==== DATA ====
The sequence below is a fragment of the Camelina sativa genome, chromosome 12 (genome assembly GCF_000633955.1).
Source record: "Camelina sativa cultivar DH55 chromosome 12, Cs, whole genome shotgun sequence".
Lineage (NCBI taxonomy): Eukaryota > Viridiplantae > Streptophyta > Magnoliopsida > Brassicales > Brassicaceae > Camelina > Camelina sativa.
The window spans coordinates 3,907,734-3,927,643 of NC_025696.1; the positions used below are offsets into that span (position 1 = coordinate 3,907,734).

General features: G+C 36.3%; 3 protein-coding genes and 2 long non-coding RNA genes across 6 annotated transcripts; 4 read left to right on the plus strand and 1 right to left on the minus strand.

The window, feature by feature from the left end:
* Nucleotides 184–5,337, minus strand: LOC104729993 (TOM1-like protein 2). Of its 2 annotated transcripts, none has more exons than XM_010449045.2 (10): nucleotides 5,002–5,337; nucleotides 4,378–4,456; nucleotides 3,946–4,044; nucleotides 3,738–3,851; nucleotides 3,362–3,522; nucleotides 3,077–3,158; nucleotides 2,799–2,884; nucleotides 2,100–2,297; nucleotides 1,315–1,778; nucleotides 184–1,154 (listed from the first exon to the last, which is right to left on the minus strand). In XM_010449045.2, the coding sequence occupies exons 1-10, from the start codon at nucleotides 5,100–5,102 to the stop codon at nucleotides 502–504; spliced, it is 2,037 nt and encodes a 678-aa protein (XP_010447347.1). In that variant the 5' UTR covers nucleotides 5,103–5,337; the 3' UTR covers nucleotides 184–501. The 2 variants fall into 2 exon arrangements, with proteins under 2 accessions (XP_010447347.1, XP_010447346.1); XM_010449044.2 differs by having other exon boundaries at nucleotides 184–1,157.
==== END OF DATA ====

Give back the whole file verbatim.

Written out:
The sequence below is a fragment of the Camelina sativa genome, chromosome 12 (genome assembly GCF_000633955.1).
Source record: "Camelina sativa cultivar DH55 chromosome 12, Cs, whole genome shotgun sequence".
Lineage (NCBI taxonomy): Eukaryota > Viridiplantae > Streptophyta > Magnoliopsida > Brassicales > Brassicaceae > Camelina > Camelina sativa.
The window spans coordinates 3,907,734-3,927,643 of NC_025696.1; the positions used below are offsets into that span (position 1 = coordinate 3,907,734).

General features: G+C 36.3%; 3 protein-coding genes and 2 long non-coding RNA genes across 6 annotated transcripts; 4 read left to right on the plus strand and 1 right to left on the minus strand.

The window, feature by feature from the left end:
* Nucleotides 184–5,337, minus strand: LOC104729993 (TOM1-like protein 2). Of its 2 annotated transcripts, none has more exons than XM_010449045.2 (10): nucleotides 5,002–5,337; nucleotides 4,378–4,456; nucleotides 3,946–4,044; nucleotides 3,738–3,851; nucleotides 3,362–3,522; nucleotides 3,077–3,158; nucleotides 2,799–2,884; nucleotides 2,100–2,297; nucleotides 1,315–1,778; nucleotides 184–1,154 (listed from the first exon to the last, which is right to left on the minus strand). In XM_010449045.2, the coding sequence occupies exons 1-10, from the start codon at nucleotides 5,100–5,102 to the stop codon at nucleotides 502–504; spliced, it is 2,037 nt and encodes a 678-aa protein (XP_010447347.1). In that variant the 5' UTR covers nucleotides 5,103–5,337; the 3' UTR covers nucleotides 184–501. The 2 variants fall into 2 exon arrangements, with proteins under 2 accessions (XP_010447347.1, XP_010447346.1); XM_010449044.2 differs by having other exon boundaries at nucleotides 184–1,157.